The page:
This week the San Francisco Giants completed a sweep of the Detroit Tigers to win their second World Series in the past three seasons. Even though the Rockies were nowhere near playoff contention and are trying to dig out of a gargantuan hole themselves, they still had an impact on the World Series. Here’s how.
Lefthanded specialist Javier Lopez made his Major League debut for the Colorado Rockies in 2003. He was solid that season, posting a 3.70 ERA and a 4-1 record in 75 appearances. As a rookie for a pitching-thin franchise, this was a remarkably successful season. Unfortunately for Lopez and the Rockies, the effectiveness of his submarine style pitching fell off in the next couple seasons. He kicked back and forth between the minor leagues and the big show, starting himself on the path of a “journeyman.”
While it is unfair to Lopez, especially considering his recent success, my lasting memory of him was always that he was awful. That is likely because Lopez had a 22.50 ERA in 3 games in 2005 before the Rockies traded him to the Arizona Diamondbacks. At least Colorado was not the only team to give up on him: he was moved on from Arizona to Boston, where he pitched a solid four seasons with a pit stop in Pittsburgh before his current tenure with the San Francisco Giants.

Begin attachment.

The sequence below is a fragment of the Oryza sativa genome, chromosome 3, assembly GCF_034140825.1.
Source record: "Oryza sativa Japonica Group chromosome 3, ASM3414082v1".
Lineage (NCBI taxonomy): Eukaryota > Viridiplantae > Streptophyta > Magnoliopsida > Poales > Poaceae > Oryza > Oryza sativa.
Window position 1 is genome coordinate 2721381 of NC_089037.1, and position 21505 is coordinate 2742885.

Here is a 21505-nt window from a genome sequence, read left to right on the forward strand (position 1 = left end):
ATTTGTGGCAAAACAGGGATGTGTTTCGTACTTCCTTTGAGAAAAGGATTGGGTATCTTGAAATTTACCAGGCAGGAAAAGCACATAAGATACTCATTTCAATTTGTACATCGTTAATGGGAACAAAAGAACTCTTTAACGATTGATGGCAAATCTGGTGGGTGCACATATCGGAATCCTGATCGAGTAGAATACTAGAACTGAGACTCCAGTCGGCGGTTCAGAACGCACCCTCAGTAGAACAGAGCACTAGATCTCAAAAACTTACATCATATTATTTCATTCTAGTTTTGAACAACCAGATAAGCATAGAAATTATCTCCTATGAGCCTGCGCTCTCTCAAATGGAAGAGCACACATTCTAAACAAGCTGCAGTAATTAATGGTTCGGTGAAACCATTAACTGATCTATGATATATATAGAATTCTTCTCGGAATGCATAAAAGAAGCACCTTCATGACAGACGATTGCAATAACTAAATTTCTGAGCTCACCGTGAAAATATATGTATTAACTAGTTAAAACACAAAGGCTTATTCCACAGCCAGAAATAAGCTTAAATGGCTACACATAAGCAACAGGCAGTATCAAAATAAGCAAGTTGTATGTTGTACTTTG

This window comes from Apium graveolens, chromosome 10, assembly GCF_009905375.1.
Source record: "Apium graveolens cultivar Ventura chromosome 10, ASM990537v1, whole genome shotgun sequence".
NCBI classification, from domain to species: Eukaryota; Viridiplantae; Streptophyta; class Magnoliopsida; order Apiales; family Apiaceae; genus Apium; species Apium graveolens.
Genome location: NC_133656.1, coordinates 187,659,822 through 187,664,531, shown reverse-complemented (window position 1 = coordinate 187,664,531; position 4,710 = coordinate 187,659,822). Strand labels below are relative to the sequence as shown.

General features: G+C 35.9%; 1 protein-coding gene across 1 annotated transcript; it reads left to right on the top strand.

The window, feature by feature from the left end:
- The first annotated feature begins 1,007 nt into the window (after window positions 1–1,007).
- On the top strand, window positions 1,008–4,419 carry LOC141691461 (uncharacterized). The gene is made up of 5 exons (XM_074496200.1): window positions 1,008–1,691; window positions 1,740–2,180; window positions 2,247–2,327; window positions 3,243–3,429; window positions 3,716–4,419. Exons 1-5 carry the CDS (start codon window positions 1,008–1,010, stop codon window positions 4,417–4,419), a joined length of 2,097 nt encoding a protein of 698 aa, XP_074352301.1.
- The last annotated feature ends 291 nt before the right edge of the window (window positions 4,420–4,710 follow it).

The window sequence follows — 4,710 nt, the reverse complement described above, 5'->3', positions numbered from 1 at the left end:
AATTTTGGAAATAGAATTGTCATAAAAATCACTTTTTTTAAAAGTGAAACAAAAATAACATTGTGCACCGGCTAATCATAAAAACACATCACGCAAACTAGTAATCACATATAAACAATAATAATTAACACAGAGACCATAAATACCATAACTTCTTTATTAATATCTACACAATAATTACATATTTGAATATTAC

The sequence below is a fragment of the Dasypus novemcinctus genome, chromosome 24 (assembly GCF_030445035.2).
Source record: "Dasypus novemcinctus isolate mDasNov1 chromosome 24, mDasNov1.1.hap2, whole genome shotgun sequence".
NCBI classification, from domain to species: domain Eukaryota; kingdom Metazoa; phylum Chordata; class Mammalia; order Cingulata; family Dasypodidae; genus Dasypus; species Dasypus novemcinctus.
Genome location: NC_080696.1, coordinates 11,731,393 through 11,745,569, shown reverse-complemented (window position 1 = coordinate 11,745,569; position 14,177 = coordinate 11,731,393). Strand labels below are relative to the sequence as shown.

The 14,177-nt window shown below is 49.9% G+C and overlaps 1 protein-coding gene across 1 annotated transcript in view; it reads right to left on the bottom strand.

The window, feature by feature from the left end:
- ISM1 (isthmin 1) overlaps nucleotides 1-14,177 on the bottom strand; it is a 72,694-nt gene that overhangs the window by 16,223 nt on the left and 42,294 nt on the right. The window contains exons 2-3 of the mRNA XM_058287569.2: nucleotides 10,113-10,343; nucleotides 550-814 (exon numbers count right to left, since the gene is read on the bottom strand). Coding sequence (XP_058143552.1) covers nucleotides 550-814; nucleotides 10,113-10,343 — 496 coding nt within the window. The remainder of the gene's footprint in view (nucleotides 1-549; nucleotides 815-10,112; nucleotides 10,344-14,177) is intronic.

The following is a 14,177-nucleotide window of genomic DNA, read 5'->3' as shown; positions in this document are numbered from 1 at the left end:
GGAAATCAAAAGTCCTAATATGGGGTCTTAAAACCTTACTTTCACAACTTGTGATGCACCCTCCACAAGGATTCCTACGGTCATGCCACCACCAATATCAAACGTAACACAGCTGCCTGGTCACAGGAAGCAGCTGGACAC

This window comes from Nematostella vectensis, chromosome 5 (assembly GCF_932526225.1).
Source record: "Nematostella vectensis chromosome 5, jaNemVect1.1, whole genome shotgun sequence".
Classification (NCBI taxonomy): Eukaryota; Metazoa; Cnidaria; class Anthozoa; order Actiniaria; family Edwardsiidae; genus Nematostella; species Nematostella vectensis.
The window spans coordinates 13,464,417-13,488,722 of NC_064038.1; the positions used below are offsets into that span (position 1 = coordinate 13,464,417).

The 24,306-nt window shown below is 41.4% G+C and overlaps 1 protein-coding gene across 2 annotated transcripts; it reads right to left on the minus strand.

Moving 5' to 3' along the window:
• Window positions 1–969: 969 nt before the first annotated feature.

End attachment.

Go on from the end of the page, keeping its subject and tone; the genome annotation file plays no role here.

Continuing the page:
So what kind of pitcher is Javier Lopez now, 10 years into his professional career? He is the prototypical lefthanded specialist out of the bullpen. He nails down lefthanded hitters in key situations and gets enough righthanded hitters that his manager can leave him in for a full inning. He knows himself as a pitcher, locates the ball, and with a unique delivery, he gets the job done. He is exactly the kind of bullpen arm that a championship team needs, which might explain why he has two rings to show for his three seasons with the Giants.
Lopez is a veteran pitcher, steeled in the fires of a long career. That career started in Colorado. Everybody has to break into the show somewhere, right? Furthermore, Lopez got all of his really awful pitching out of his system in Colorado, leaving years of productive baseball ahead of him as he departed.
You’re welcome, San Francisco.